VCE Launches VxBlock Systems With Support For VMware's NSX

VCE expanded its converged infrastructure lineup Wednesday by delivering new VxBlock converged infrastructure systems that will offer VMware's NSX software-defined networking technology for the first time, as previously reported by CRN.

VCE, the converged infrastructure joint venture between Cisco Systems, EMC and VMware that is now majority-owned by EMC and its federation of companies, initially only supported Cisco's Application Centric Infrastructure (ACI) in its Vblocks.

"We're providing customer choice around the SDN capabilities," said Chris Sullivan, vice president of global channels and investor alliances at Richardson, Texas-based VCE, in an interview with CRN. "The core network will still remain Cisco-based technology with Cisco [Nexus] 9000 [switches], but on top of that a customer can now choose whether to use Cisco ACI technology out of our factory … or NSX using VMware SDN technology."

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Hatem Naguib, vice president of networking and security at VMware, Palo Alto, Calif., said in an email to CRN that NSX is "the ideal platform" for virtualizing the network running on top of VCE converged infrastructure.

"For VMware, this means customers can combine the proven agility, automation and security benefits of VMware NSX with the value VCE brings," said Naguib. "Now VCE partners can participate in this opportunity and take advantage of the market momentum through a simple way to offer VMware NSX to customers."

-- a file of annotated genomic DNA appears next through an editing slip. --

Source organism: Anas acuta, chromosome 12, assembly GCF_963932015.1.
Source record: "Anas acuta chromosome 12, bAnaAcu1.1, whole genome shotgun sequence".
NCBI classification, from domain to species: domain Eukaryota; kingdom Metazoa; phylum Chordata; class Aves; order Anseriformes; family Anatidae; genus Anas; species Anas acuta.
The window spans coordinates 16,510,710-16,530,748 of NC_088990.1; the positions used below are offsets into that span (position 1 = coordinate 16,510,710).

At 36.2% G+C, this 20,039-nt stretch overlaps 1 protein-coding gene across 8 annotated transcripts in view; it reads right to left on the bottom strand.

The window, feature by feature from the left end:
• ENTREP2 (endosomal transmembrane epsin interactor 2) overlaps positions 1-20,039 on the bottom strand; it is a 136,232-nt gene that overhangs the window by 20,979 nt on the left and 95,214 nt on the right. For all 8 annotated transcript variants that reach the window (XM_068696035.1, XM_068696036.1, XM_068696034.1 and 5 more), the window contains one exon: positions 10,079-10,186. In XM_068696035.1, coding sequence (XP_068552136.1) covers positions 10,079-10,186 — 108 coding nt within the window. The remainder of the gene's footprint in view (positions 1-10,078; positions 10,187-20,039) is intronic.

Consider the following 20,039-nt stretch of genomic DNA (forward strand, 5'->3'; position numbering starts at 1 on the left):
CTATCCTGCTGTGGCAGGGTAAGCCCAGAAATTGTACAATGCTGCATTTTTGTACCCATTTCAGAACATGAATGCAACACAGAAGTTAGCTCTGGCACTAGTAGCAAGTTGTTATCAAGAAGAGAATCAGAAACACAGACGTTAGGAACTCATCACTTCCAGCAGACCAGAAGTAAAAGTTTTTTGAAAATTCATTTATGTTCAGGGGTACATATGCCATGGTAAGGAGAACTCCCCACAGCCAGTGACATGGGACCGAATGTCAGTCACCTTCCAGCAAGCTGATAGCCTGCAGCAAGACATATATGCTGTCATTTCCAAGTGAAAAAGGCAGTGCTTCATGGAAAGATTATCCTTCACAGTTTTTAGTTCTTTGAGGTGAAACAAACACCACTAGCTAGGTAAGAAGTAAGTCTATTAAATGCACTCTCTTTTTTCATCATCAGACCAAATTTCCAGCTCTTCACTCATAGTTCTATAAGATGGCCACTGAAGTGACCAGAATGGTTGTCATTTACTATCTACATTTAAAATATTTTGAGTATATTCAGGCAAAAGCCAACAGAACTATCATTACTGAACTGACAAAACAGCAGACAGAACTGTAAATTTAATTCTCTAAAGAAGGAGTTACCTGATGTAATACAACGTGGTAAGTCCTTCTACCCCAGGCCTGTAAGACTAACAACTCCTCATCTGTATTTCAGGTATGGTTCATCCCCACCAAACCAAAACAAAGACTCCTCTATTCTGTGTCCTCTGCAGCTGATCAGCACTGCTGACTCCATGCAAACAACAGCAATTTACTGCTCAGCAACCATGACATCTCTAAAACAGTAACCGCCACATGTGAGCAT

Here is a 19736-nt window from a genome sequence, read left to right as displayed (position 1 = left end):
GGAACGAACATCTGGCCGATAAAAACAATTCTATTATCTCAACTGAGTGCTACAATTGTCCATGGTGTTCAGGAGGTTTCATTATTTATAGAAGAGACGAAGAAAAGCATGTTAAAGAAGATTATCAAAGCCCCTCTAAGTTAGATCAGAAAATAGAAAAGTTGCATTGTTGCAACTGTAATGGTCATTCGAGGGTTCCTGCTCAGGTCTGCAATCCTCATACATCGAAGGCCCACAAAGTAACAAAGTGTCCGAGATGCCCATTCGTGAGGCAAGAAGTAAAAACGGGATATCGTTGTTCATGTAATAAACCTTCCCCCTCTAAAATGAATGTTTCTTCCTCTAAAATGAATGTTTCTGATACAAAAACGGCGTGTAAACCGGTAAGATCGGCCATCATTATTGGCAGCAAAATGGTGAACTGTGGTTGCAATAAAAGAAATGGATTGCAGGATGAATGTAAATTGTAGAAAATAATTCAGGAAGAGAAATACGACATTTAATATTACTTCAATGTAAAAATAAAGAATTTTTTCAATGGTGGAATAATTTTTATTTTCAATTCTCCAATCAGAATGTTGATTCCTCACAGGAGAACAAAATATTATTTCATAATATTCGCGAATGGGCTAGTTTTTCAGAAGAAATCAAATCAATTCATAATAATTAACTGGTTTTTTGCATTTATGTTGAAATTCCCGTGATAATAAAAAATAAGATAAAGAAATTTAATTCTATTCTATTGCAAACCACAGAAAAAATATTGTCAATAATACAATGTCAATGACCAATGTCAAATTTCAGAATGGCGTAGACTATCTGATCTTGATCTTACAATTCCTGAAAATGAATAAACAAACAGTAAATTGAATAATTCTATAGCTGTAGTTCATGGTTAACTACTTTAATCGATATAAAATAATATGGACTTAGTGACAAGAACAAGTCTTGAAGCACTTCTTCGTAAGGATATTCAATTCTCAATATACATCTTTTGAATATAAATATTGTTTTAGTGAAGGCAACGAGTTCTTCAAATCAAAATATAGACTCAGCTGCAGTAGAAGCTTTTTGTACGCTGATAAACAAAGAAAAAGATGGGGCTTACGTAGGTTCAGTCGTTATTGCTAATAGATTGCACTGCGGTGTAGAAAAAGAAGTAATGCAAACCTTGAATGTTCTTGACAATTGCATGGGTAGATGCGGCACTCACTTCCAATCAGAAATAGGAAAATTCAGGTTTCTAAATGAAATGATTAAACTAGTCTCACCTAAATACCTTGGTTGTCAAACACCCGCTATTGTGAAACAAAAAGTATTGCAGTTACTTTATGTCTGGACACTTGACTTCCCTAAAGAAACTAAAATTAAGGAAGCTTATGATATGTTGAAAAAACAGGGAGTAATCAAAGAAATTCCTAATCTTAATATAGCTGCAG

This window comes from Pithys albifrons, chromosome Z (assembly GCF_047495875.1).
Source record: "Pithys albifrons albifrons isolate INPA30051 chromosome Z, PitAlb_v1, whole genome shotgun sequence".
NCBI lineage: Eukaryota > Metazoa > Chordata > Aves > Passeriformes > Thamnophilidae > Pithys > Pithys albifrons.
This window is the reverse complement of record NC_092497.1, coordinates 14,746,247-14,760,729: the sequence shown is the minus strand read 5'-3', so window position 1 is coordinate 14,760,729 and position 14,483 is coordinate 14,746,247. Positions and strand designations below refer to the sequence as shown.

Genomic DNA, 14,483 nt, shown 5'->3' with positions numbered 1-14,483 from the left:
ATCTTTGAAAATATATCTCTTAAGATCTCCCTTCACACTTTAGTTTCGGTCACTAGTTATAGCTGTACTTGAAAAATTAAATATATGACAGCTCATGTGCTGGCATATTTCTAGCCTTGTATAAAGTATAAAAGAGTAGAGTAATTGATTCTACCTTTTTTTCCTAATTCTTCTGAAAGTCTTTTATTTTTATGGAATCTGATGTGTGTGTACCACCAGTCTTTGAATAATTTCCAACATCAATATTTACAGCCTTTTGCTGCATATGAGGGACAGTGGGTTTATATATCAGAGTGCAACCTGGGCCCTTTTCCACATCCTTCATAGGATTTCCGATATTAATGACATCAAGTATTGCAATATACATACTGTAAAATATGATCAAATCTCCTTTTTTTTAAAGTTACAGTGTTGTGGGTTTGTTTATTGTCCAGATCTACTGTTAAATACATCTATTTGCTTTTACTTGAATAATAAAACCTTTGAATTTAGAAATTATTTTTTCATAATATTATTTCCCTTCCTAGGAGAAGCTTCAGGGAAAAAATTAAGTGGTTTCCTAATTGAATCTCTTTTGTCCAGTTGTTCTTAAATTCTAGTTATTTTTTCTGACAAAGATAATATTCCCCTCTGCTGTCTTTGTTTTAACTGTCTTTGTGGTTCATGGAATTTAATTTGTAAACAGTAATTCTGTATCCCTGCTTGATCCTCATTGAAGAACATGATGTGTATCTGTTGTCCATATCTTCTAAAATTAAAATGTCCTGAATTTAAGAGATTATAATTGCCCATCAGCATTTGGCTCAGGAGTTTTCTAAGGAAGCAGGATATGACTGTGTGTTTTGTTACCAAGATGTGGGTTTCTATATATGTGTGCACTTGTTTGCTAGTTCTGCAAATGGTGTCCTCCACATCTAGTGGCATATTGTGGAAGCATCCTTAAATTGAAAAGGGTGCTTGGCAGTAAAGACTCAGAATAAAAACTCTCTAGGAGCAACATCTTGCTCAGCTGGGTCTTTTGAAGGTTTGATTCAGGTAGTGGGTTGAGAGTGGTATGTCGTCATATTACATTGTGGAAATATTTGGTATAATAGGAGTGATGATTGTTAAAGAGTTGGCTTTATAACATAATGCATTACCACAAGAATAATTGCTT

VCE also unveiled a Vscale architecture that Sullivan said delivers simplicity and speed at data center scale. Vscale leverages a "next-generation" converged fabric to interconnect multiple converged infrastructure systems and data center elements, according to Sullivan.

VCE also released Vision Intelligent Operations 3.0, which Sullivan said is a major update to the company's converged infrastructure management software. The software capabilities have been expanded to provide unified intelligence across multiple VCE converged infrastructure systems, he said.

A top executive from a solution provider that partners with VCE and Cisco said VCE has been focusing more on the EMC community and its designs over the past year.

"There's a stronger alignment coming with EMC to be able to do more integration with EMC storage platforms," said the executive, who declined to be identified. "Now that they've taken a step away more from the Cisco ownership model, that gives them more latitude to bring in VMware."

Cisco in October sold most of its stake in VCE to EMC and now owns approximately 10 percent of the joint venture.

Sullivan said that although VCE is now supporting VMware's NSX -- Cisco's main SDN competitor -- the company’s relationship with Cisco is as strong as ever.

"I get asked about Cisco all the time," said Sullivan. "We are just as close if not closer to Cisco than we have ever been. What is a very common mistake, I think, is to interpret Cisco's investment from a financial support perspective as a lack of commitment to VCE, and that’s simply not the case."

San Jose, Calif.-based Cisco's long-term agreement with VCE "remains in place,’ said Sullivan.

"Cisco remains heavily engaged with us, heavily engaged with EMC," Sullivan said. "We don't see the relationship changing substantially from a Cisco perspective."

Overall, Sullivan said, VCE is working to offer more technologies and options for partners.

"We've been pretty rigid from a technology perspective," said Sullivan. "We're now starting to transition to more of a customer choice perspective. We're [at] a $2 billion run rate; things have continued to accelerate within our customer base."